As a side note, today Beatriz began her training in the "art" of noosing lizards. All I have to say, the lizards better take notes, she is extremely good.

Saturday, July 23, 2011

Déjá vu

It seems logical that when you do research in the Tropical Rain Forest, as we do, to expect some rain. Nevertheless, when your work is completely dependable on electronics that are unable to handle the rain (another problem that Ocean Optics might want to tackle), two days of rain is a little much. For us, we begin to feel a little cranky, because based on our long track record working here at El Verde as the say here "cuando río el suena, es por que agua trae." Now that we have the luxury of having access to the ethernet, the crankiness can increase dramatically when the forecast (see picture below) suggests even more rain. I missed the good old days, when there was no ethernet, and your hope for sun the next day was never crushed until the next morning.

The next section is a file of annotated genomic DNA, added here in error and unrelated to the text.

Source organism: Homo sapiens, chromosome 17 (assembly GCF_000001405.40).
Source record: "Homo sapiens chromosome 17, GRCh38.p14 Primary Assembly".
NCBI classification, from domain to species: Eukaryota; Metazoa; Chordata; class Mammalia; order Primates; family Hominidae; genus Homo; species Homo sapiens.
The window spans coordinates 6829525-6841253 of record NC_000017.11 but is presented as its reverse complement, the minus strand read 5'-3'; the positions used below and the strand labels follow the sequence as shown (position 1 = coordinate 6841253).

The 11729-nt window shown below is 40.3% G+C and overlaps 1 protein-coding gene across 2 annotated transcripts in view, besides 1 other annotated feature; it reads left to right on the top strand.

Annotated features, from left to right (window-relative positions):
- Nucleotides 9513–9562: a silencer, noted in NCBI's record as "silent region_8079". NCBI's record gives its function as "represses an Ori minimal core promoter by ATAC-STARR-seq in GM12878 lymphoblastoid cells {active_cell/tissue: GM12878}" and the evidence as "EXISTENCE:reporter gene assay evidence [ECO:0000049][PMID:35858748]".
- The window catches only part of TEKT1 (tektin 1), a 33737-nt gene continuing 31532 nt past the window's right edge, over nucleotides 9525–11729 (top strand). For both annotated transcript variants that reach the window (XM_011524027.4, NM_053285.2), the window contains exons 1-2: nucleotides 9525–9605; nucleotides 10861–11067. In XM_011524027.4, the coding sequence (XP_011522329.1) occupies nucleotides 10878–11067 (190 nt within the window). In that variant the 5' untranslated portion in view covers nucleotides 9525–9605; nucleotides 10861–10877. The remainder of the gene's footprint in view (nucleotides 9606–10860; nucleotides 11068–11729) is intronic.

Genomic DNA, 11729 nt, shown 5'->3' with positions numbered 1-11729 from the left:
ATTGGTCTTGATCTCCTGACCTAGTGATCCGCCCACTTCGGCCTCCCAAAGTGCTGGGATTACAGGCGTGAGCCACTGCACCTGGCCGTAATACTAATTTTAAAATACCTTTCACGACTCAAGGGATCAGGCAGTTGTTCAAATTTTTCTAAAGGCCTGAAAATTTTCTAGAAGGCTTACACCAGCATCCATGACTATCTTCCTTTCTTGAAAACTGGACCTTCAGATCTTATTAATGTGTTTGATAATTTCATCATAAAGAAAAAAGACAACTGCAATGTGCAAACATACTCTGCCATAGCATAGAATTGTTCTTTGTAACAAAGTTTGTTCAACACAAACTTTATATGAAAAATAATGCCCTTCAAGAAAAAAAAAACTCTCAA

Friday, July 22, 2011

Jaz Cuban Style

Cubans are well known for their ingenuity in times of need, which can include keeping really old cars functional by making their own parts or building one of kind motorcycles.

I believe that our current modifications of the Jaz Spectral System can rival most of the Cuban home-made inventions. We are currently using a state of the art home-made cooling system (design by Leo Fleishman), consisting of ice-pack(s) (wrapped inside plastic bags) perfectly placed between the computer and the spectroradiometer inside the pelican-case to be able to keep the Jaz from overheating (hope that Ocean Optics is taking notes about this problem). The number of ice-packs is determined by the habitat, partially shaded (preferred habitat of A. krugi) one ice-pack, full sun (preferred habitat of A. pulchellus) two ice packs. Needless to say, Leo is already working on the next generation of the cooling system.